Much of the foundation behind examining how we approach and solve problems comes from Daniel Kahneman’s landmark book Thinking, Fast and Slow.  In the book, Kahneman, who is a psychologist and Nobel Prize-winning economist, defines two types of thinking.  The first is System 1 thinking.  System 1 thinking is a fast, involuntary, and largely instinctive method of thought that enables us to function on a daily basis.  If we sense things in our surroundings such as movement or sounds, our System 1 thinking interprets it instantly and responds if necessary.

System 2 thinking, in contrast, is slow, deliberate, and more considered.  If we’re faced with a situation we haven’t encountered before, or a difficult problem, we engage System 2 thinking and make a more focused decision.  We take the time to think through a problem and come up with what we believe is the best answer or response.

Each has its respective advantages and disadvantages.  System 1 thinking is good enough for most low-risk or immediate decisions, but is too simplistic for more difficult situations.  If we try to make complex decisions without engaging System 2 thinking, we risk making less than optimal decisions due to our own biases or a lack of information at the time a decision is made.

While System 2 thinking is more accurate in complex situations, it takes time to engage and think through a problem.  It’s a conscious process to decide to think more deeply about a situation, and to begin determining how to approach it.  For most simple decisions in our lives, it’s overkill and not timely enough to be useful.  System 2 thinking is also hard work, and can cause decision fatigue if done too often.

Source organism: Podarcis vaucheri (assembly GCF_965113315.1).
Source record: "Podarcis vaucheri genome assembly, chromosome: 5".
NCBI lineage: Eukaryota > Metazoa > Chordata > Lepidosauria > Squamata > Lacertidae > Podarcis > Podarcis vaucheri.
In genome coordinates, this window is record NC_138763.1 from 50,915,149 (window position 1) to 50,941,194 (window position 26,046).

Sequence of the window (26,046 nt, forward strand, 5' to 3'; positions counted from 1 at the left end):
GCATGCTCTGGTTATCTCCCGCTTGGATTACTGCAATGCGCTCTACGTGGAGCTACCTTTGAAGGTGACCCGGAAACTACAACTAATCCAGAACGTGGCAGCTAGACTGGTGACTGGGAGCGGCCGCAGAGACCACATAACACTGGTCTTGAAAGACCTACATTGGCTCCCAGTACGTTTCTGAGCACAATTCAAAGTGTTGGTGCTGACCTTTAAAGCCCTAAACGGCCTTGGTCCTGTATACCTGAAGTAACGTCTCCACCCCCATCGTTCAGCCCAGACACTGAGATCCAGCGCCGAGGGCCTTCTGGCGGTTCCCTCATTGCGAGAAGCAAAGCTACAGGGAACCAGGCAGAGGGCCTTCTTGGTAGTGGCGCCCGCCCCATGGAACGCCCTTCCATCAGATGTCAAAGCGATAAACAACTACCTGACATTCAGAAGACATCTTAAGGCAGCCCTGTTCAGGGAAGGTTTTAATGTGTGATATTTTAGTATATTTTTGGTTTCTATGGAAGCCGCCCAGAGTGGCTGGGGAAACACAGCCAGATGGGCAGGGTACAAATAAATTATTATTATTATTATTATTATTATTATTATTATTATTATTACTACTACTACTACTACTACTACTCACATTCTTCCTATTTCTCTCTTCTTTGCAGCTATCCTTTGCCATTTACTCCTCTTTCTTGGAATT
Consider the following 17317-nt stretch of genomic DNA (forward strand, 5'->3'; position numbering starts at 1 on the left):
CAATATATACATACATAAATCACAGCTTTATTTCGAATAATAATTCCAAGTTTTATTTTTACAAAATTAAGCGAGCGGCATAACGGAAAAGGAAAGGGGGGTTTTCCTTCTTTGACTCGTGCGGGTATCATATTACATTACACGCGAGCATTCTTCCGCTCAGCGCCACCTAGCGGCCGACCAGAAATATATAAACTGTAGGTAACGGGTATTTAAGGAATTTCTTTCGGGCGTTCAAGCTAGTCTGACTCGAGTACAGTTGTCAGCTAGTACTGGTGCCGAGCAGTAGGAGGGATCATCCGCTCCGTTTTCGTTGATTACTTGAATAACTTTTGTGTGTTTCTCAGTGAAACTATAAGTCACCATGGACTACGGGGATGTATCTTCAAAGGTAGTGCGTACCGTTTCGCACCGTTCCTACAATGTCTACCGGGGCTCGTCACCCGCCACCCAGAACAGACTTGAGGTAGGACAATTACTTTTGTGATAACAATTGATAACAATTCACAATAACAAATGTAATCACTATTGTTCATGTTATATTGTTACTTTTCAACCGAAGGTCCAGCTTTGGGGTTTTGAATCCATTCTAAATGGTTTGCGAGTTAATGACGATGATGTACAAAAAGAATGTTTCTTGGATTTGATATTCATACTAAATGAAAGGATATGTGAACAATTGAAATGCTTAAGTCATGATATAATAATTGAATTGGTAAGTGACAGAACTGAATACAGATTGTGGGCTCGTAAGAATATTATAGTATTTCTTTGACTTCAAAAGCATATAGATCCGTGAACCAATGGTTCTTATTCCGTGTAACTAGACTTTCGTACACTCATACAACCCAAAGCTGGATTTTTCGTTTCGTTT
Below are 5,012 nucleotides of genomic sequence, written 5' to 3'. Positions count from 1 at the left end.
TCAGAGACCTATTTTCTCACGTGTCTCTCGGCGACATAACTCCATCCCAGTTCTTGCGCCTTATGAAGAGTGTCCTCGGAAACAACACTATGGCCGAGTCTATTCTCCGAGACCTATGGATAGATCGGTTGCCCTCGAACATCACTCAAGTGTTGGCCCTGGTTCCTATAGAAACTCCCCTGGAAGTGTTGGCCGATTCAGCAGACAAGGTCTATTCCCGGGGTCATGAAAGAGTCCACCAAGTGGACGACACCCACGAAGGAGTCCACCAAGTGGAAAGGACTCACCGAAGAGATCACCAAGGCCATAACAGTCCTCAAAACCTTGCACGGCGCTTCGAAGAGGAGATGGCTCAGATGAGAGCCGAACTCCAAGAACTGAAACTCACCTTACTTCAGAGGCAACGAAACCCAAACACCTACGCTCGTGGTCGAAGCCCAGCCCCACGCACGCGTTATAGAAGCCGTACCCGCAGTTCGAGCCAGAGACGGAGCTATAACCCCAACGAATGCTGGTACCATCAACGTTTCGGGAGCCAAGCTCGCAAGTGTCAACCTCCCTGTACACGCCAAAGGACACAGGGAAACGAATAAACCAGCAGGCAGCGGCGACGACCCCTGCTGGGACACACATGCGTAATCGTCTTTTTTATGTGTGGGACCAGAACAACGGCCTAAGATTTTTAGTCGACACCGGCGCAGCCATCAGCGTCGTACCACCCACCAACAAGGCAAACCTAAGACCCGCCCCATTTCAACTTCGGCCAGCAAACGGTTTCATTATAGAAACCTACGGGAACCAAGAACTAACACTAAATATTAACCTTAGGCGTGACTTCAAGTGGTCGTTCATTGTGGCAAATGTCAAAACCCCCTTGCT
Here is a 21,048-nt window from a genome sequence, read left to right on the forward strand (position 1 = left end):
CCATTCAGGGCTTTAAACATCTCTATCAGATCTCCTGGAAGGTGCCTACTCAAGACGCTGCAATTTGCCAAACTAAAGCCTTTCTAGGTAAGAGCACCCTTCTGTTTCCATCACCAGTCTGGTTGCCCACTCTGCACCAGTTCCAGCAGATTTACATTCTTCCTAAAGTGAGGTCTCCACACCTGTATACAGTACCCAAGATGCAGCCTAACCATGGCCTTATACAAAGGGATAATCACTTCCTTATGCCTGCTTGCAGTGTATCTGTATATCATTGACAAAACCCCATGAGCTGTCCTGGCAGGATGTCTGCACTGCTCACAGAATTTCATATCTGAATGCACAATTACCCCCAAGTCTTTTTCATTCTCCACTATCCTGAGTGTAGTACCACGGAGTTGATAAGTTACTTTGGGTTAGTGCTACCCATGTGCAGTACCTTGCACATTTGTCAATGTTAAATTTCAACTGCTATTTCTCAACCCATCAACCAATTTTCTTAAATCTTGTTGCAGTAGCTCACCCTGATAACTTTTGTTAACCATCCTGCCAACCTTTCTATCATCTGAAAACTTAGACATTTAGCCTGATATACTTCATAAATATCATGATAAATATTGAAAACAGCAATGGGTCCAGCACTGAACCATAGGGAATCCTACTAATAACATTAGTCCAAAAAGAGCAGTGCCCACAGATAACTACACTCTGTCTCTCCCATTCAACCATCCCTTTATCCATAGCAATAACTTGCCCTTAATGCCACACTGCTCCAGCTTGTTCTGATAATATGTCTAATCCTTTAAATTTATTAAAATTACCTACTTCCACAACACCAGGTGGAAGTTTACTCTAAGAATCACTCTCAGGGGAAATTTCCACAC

As a result, each type of thinking introduces biases into our daily work, which affects how we test and what conclusions we draw from our data.  We may depend too much on System 1 to draw fast conclusions in cases where further thought is needed, or on System 2 so much that we become fatigued and begin to make mistakes because we are mentally tired.

In practice, it’s better to alternate the two types of thinking so as to not overuse either.  If we have complex data to collect and evaluate, it helps if we break up that process with occasional rote activities such as automated regression testing. For example, exploratory testing is a gradual learning process that requires extensive System 2 thinking. In contrast, executing prepared test scripts is largely a rote exercise. Being able to alternate every day or two between the two approaches can keep testers sharp.

In my upcoming posts, I’ll take a closer look at biases that come about as a result of how we think as we approach a problem.  Then I’ll look at how these biased decisions can affect how we test and what we find when we do.